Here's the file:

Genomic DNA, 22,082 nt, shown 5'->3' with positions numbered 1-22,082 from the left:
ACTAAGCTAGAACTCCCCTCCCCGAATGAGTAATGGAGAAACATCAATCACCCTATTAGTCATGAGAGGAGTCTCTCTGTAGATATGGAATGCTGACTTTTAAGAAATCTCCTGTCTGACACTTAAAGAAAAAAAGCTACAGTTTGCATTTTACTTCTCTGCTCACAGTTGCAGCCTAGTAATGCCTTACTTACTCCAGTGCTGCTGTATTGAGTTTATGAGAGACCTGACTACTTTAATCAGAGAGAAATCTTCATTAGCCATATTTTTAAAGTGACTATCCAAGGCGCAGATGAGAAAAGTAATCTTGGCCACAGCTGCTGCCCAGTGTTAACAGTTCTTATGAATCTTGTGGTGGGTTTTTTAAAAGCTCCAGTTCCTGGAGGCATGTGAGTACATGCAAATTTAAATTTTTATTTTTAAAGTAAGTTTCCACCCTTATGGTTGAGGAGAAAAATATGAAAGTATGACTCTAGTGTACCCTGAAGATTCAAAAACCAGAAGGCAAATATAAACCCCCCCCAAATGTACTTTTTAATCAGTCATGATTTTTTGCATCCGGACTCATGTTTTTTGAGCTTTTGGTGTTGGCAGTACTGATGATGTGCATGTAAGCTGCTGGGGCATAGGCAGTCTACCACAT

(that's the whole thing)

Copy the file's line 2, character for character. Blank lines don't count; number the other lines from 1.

ACTAAGCTAGAACTCCCCTCCCCGAATGAGTAATGGAGAAACATCAATCACCCTATTAGTCATGAGAGGAGTCTCTCTGTAGATATGGAATGCTGACTTTTAAGAAATCTCCTGTCTGACACTTAAAGAAAAAAAGCTACAGTTTGCATTTTACTTCTCTGCTCACAGTTGCAGCCTAGTAATGCCTTACTTACTCCAGTGCTGCTGTATTGAGTTTATGAGAGACCTGACTACTTTAATCAGAGAGAAATCTTCATTAGCCATATTTTTAAAGTGACTATCCAAGGCGCAGATGAGAAAAGTAATCTTGGCCACAGCTGCTGCCCAGTGTTAACAGTTCTTATGAATCTTGTGGTGGGTTTTTTAAAAGCTCCAGTTCCTGGAGGCATGTGAGTACATGCAAATTTAAATTTTTATTTTTAAAGTAAGTTTCCACCCTTATGGTTGAGGAGAAAAATATGAAAGTATGACTCTAGTGTACCCTGAAGATTCAAAAACCAGAAGGCAAATATAAACCCCCCCCAAATGTACTTTTTAATCAGTCATGATTTTTTGCATCCGGACTCATGTTTTTTGAGCTTTTGGTGTTGGCAGTACTGATGATGTGCATGTAAGCTGCTGGGGCATAGGCAGTCTACCACAT